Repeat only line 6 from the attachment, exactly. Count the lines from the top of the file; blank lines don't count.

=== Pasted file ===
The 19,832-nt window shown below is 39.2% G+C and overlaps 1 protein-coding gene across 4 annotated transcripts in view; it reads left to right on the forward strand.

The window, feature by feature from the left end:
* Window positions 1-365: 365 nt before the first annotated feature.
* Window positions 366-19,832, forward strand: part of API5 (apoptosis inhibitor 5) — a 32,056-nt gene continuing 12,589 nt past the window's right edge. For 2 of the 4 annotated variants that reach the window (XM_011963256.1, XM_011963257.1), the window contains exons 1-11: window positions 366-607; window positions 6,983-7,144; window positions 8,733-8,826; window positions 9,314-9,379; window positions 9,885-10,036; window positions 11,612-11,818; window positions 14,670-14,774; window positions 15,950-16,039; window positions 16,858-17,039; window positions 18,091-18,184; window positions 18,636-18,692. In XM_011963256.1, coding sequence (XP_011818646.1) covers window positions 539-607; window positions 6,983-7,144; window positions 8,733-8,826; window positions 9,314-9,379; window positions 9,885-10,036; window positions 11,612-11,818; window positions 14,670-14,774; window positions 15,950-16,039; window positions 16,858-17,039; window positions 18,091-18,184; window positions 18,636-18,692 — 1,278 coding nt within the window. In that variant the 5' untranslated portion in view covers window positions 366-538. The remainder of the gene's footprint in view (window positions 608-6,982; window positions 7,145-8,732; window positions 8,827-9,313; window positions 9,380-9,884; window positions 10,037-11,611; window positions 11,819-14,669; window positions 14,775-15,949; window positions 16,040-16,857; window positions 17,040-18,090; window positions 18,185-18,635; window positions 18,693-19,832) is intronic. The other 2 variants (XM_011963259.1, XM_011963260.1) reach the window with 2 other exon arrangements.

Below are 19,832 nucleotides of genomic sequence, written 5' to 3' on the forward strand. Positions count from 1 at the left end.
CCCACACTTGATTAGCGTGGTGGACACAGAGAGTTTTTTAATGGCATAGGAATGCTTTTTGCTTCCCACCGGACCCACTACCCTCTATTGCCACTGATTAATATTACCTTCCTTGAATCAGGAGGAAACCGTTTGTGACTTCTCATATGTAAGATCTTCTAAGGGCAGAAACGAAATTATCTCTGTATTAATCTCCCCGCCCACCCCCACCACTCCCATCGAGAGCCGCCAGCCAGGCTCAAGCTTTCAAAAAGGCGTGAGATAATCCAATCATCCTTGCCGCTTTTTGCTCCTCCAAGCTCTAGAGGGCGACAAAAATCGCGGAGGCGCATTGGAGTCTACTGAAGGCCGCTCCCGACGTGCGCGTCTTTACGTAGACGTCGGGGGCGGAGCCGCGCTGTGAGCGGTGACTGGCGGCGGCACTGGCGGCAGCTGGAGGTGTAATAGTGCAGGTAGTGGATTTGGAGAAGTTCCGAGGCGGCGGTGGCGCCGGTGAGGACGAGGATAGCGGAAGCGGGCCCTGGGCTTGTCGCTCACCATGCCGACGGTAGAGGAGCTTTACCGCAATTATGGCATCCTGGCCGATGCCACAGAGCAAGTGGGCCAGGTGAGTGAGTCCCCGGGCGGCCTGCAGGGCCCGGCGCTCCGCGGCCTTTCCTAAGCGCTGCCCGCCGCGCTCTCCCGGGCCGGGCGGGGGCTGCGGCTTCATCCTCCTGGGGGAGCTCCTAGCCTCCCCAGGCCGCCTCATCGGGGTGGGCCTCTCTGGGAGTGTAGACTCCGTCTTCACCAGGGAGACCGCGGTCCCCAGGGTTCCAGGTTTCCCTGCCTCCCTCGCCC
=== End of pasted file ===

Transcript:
CCCACACTTGATTAGCGTGGTGGACACAGAGAGTTTTTTAATGGCATAGGAATGCTTTTTGCTTCCCACCGGACCCACTACCCTCTATTGCCACTGATTAATATTACCTTCCTTGAATCAGGAGGAAACCGTTTGTGACTTCTCATATGTAAGATCTTCTAAGGGCAGAAACGAAATTATCTCTGTATTAATCTCCCCGCCCACCCCCACCACTCCCATCGAGAGCCGCCAGCCAGGCTCAAGCTTTCAAAAAGGCGTGAGATAATCCAATCATCCTTGCCGCTTTTTGCTCCTCCAAGCTCTAGAGGGCGACAAAAATCGCGGAGGCGCATTGGAGTCTACTGAAGGCCGCTCCCGACGTGCGCGTCTTTACGTAGACGTCGGGGGCGGAGCCGCGCTGTGAGCGGTGACTGGCGGCGGCACTGGCGGCAGCTGGAGGTGTAATAGTGCAGGTAGTGGATTTGGAGAAGTTCCGAGGCGGCGGTGGCGCCGGTGAGGACGAGGATAGCGGAAGCGGGCCCTGGGCTTGTCGCTCACCATGCCGACGGTAGAGGAGCTTTACCGCAATTATGGCATCCTGGCCGATGCCACAGAGCAAGTGGGCCAGGTGAGTGAGTCCCCGGGCGGCCTGCAGGGCCCGGCGCTCCGCGGCCTTTCCTAAGCGCTGCCCGCCGCGCTCTCCCGGGCCGGGCGGGGGCTGCGGCTTCATCCTCCTGGGGGAGCTCCTAGCCTCCCCAGGCCGCCTCATCGGGGTGGGCCTCTCTGGGAGTGTAGACTCCGTCTTCACCAGGGAGACCGCGGTCCCCAGGGTTCCAGGTTTCCCTGCCTCCCTCGCCC